If only he had known just how hard it would be. As well as a lingering soft market, the newly born business soon had to contend with economic meltdown on an unprecedented scale and a subsequent recession. “I thought: ‘Oh God, I know I said I wanted to be tested, but not like this!’” he says.

Earle had to face facts: given the economic climate, the business was not going to grow as quickly as originally envisaged. “We had detailed financial plans, which we have undershot,” he admits. “At the beginning of 2006, I would have liked to have been writing £75m by the end of our third year. In fact, we’ll be at between £60m and £65m. That’s a sensible place to be, given the wider picture.”

Earle also had to face stiff competition in the form of some of the largest insurers, such as Aviva, actively targeting the small brokers that were Arista’s natural customers. “It’s hard work, but we feel we can offer a level of service they can’t match,” he says. “We know we’re doing well when our competitors get desperate. It happens all the time: there are salesmen out there trying to knock us because they know they can’t get anywhere near us.”

Flattering as that may be, Arista still had to scale back its ambitions. “We’ve hired less staff, spent less of our investors’ money and we’ve got a slightly smaller business.”

It’s not doing too badly, though. In July, Arista posted a pre-tax loss of £4.5m for 2008, down from £6.8m in 2007. Earle says the firm will make an operating profit in four out of the last six months of the year, and he hopes to make an operating profit in 2010 – though he would, wouldn’t he?

Staying put

There are some big plans afoot: Earle is on the hunt for acquisitions. He doesn’t have a dedicated war chest, but reckons IAG and Canopius would be keen to back him if he found the right fit. Some time back, there was a speculative story doing the rounds that Arista could buy back its alma mater NIG, which is of course back on the market following a government decree to state-owned parent RBS. Would he be keen?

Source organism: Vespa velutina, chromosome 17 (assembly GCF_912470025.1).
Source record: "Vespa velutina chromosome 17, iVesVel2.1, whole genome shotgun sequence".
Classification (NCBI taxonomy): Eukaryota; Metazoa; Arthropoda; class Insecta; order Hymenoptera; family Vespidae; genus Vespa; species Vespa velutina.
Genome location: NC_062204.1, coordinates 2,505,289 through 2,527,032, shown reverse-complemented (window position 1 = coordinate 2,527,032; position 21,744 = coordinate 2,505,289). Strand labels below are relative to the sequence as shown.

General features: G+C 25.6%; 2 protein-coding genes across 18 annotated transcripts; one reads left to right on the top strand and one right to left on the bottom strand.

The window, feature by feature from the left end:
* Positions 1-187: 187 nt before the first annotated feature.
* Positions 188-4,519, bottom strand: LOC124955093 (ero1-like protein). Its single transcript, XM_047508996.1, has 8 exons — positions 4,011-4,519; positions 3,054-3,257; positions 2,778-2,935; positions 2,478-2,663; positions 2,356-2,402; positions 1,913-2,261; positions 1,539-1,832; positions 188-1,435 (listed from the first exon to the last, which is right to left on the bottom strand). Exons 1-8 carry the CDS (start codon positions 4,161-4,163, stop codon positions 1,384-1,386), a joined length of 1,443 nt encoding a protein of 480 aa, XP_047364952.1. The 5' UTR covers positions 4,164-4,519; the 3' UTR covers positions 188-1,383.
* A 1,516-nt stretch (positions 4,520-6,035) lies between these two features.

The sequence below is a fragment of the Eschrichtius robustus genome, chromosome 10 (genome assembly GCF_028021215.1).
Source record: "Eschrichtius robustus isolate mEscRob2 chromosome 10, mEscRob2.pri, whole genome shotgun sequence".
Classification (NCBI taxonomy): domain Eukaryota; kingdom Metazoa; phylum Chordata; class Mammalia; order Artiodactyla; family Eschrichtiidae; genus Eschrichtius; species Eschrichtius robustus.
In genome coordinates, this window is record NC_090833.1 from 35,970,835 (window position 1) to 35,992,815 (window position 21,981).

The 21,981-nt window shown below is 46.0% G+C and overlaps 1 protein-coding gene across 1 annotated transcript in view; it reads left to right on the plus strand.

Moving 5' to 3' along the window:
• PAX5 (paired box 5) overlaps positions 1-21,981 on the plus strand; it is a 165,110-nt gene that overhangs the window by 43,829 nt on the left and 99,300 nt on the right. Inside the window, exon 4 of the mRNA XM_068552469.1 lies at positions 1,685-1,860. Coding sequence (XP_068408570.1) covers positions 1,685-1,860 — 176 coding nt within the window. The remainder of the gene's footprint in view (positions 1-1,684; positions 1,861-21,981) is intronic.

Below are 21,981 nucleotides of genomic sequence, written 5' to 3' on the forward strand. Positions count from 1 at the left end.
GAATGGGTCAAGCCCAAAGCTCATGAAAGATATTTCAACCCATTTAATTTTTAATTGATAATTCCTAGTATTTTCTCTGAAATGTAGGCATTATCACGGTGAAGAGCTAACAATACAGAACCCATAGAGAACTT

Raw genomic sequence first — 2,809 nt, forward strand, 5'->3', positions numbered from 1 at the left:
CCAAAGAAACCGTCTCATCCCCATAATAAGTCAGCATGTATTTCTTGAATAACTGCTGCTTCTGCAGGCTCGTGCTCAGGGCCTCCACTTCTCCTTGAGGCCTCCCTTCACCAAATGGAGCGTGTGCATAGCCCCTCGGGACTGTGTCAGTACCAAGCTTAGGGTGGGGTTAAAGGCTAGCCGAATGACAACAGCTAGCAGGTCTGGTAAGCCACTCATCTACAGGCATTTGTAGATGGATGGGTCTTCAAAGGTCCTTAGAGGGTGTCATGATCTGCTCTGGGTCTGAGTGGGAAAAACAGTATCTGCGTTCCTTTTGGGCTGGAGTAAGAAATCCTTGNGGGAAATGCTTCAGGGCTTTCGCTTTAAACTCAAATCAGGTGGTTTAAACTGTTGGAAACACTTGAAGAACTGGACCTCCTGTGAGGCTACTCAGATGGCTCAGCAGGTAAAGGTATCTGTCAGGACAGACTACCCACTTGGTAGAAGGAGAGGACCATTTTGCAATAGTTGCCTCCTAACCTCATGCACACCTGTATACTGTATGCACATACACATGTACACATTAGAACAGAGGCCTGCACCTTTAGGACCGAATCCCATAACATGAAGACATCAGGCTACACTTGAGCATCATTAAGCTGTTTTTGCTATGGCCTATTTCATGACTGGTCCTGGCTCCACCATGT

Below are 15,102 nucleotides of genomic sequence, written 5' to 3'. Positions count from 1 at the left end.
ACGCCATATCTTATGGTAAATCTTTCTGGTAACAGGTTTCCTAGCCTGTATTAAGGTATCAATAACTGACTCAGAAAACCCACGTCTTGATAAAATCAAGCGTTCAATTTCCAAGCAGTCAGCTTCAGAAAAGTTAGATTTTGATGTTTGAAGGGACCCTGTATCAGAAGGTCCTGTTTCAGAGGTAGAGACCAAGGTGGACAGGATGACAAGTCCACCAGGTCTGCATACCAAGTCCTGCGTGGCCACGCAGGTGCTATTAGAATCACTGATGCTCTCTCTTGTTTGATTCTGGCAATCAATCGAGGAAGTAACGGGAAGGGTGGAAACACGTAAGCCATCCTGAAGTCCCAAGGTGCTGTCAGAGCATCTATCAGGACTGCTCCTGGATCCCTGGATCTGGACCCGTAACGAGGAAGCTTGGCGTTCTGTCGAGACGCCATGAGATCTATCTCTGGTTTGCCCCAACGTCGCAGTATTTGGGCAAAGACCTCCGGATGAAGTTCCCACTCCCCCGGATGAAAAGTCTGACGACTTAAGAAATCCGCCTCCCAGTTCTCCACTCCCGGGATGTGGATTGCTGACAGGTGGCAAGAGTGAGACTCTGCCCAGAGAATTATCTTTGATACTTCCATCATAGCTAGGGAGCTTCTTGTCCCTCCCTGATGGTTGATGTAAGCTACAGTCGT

He laughs. “If someone sent me the memorandum, I would have a really good look at it.” Don’t hold your breath though – Arista is far more likely to buy a business half its size, whether a fellow MGA or a wholesale broker.

So what else is on the cards? Arista is already trialling a professional indemnity product, underwritten by Canopius, with selected brokers and will look to roll this out further, possibly with some other products.

Earle will be sticking around for a while, anyway. Although he’s edging towards retirement age, and speaks vaguely of plans to “build an orchard” when the time finally comes, he has given his backers an initial commitment of at least five years. “Within my team, there are individuals who could run this business, and I will get to a point where I start to hear them saying: ‘why are you here?’” he says.

Given his obvious enthusiasm for the job, it seems Mrs Earle will have to wait a while yet for her orchard. But let’s hope that her husband does at least have a little more time for Christmas shopping this year. IT